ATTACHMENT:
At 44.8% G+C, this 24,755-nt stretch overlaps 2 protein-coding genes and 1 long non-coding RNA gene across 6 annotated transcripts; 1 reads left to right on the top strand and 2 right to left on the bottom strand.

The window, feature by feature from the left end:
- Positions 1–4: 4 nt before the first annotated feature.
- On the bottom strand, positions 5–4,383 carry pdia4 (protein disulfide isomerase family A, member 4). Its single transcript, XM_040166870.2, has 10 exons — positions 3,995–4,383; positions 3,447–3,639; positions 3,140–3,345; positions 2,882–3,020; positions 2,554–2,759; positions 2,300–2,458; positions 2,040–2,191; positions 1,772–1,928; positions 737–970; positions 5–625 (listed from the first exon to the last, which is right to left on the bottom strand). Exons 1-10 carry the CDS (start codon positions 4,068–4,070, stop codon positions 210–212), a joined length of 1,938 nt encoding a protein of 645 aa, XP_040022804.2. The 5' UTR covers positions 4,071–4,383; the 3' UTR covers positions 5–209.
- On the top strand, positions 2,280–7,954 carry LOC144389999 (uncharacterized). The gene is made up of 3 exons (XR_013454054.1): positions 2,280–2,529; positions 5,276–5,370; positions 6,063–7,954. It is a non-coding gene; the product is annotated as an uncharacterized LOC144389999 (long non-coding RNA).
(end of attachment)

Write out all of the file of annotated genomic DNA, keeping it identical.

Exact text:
At 44.8% G+C, this 24,755-nt stretch overlaps 2 protein-coding genes and 1 long non-coding RNA gene across 6 annotated transcripts; 1 reads left to right on the top strand and 2 right to left on the bottom strand.

The window, feature by feature from the left end:
- Positions 1–4: 4 nt before the first annotated feature.
- On the bottom strand, positions 5–4,383 carry pdia4 (protein disulfide isomerase family A, member 4). Its single transcript, XM_040166870.2, has 10 exons — positions 3,995–4,383; positions 3,447–3,639; positions 3,140–3,345; positions 2,882–3,020; positions 2,554–2,759; positions 2,300–2,458; positions 2,040–2,191; positions 1,772–1,928; positions 737–970; positions 5–625 (listed from the first exon to the last, which is right to left on the bottom strand). Exons 1-10 carry the CDS (start codon positions 4,068–4,070, stop codon positions 210–212), a joined length of 1,938 nt encoding a protein of 645 aa, XP_040022804.2. The 5' UTR covers positions 4,071–4,383; the 3' UTR covers positions 5–209.
- On the top strand, positions 2,280–7,954 carry LOC144389999 (uncharacterized). The gene is made up of 3 exons (XR_013454054.1): positions 2,280–2,529; positions 5,276–5,370; positions 6,063–7,954. It is a non-coding gene; the product is annotated as an uncharacterized LOC144389999 (long non-coding RNA).